Description: The H Pylori antigen test is used to detect the bacteria, helicobacter pylori, that is a major cause of peptic ulcer disease.

Also Known As: H. Pylori Antigen Test, Stool Antigen Test

Collection Method: Patient Self Collection Kit provided by Patient Service Center

Specimen Type: Stool (Feces)

Test Preparation: Patient Self Collection Required – Instructions Below

  1. Patient to visit a Quest Patient Service Center to obtain the designated sterile collection container required for the test.
  2. Patient self-collects stool sample off site from PSC.
  3. Patient self-collects 0.5 mL or 0.5 grams of semi-solid stool or 20 mm diameter solid stool and transfer to properly labeled plastic, leak-proof container.
  4. Label the specimen collection container: a. Record the date and time on the specimen collection. b. Record the patient’s full name as on requisition and DOB.
  5. IMPORTANT: Watery, diarrheal stool is not acceptable.
  6. IMPORTANT: The stool sample must be refrigerated immediately after collection.
  7. The stool specimen must be packed with cold packs and returned to the Quest Patient Service Center with the Patient Requisition within 24 hours of collection.

Patient Preparation

For initial diagnostic purposes no special patient preparation is required. Patients are not required to be off of medications or to fast before this test. While positive test results from patients taking agents such as proton pump inhibitors and antimicrobials should be considered accurate, false negative results may be obtained. For this reason, physicians may suggest the patient go off medications for two weeks and repeat test if negative results are obtained.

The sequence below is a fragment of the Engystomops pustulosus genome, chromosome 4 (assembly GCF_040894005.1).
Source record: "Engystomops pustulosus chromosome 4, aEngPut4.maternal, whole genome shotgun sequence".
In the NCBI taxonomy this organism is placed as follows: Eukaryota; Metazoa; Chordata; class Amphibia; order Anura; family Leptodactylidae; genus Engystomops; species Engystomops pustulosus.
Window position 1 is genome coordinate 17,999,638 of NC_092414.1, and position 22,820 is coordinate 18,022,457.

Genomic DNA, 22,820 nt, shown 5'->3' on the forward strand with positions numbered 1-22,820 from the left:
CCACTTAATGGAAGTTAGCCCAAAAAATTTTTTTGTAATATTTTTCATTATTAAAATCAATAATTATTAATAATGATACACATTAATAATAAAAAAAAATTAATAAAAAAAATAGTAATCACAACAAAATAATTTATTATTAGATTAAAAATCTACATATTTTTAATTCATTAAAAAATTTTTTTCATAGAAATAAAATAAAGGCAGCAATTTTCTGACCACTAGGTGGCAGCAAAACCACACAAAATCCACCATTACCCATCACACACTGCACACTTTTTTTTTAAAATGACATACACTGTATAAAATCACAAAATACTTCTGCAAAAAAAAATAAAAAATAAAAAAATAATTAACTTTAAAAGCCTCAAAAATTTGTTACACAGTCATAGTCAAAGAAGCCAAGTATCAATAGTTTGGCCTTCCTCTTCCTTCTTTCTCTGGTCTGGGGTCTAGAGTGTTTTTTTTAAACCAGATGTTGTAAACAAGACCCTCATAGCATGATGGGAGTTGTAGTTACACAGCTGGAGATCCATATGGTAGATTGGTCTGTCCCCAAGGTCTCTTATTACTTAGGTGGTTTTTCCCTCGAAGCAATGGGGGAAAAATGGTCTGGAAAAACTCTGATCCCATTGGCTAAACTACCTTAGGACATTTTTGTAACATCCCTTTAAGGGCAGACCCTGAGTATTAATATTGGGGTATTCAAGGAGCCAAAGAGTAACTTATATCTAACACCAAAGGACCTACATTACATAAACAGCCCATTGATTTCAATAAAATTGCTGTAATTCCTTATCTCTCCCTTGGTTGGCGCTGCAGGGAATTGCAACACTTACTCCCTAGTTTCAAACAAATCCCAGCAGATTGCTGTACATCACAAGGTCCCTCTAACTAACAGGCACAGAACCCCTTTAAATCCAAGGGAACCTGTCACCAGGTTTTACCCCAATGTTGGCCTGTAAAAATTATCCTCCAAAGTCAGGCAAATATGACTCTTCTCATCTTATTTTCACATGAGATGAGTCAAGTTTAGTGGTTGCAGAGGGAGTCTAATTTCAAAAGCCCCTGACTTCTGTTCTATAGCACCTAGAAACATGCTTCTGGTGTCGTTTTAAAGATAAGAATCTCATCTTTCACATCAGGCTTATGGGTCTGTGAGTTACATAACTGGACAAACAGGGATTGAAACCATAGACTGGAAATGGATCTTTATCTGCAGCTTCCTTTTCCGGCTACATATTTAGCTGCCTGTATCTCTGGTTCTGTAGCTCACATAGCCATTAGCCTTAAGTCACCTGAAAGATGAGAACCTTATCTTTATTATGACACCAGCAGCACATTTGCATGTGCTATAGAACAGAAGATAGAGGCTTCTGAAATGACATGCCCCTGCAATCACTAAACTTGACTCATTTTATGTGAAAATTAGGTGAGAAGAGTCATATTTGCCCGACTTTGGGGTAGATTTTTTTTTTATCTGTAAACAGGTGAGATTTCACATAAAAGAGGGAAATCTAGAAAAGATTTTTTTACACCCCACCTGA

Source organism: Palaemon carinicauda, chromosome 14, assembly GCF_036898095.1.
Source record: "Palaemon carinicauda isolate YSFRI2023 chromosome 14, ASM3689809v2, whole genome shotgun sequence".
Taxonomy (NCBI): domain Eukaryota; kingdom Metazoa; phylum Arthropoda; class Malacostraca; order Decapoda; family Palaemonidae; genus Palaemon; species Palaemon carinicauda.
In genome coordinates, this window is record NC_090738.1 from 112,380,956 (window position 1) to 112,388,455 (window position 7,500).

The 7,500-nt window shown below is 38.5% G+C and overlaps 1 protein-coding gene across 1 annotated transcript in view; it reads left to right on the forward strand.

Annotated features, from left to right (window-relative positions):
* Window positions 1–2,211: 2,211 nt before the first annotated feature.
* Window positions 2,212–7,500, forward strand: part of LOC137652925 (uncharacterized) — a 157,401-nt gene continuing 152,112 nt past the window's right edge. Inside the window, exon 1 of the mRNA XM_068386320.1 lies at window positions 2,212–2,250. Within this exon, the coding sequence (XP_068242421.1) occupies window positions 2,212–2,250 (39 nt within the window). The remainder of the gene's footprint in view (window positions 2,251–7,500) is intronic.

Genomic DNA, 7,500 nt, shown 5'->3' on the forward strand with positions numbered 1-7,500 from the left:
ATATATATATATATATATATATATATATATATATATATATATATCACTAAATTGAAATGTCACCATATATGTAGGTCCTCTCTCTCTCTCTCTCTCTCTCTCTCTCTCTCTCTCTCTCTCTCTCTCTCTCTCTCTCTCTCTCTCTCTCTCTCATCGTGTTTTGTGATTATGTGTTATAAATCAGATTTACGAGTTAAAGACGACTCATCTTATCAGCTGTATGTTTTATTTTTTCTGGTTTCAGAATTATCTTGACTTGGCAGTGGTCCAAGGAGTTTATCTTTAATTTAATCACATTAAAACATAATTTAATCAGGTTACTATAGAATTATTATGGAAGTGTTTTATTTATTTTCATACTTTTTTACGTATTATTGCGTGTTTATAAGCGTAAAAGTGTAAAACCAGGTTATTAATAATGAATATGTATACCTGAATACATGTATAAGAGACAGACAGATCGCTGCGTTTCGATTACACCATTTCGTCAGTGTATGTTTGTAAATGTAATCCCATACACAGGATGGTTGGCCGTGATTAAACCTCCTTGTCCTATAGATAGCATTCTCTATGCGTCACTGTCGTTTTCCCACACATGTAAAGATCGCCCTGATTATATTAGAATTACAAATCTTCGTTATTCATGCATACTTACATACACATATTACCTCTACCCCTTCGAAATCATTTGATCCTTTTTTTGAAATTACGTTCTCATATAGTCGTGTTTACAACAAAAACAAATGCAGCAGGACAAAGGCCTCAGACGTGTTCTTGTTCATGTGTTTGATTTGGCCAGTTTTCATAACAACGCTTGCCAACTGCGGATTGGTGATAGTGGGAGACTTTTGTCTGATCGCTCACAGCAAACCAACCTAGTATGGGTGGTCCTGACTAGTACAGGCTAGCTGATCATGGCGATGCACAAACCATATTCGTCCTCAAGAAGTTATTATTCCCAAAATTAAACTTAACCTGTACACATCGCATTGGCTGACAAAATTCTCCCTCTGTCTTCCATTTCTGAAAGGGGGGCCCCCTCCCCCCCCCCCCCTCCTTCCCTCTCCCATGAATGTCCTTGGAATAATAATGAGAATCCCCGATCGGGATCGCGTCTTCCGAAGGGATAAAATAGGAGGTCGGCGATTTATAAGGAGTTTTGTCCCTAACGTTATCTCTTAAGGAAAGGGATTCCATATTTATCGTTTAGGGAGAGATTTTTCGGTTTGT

To confirm eradication, testing should be done at least 4 weeks following the completion of treatment. However, a positive test result 7 days’ post therapy is indicative of treatment failure.

When is a Helicobacter Pylori test ordered:

When someone complains of stomach pain and exhibits ulcer-related symptoms, testing may be required.

When an individual has finished taking the recommended course of antibiotics, H. pylori tests may also be requested to ensure that the H. pylori bacteria have been eradicated. However, not every patient has a follow-up examination.

What does a Helicobacter Pylori stool test check for?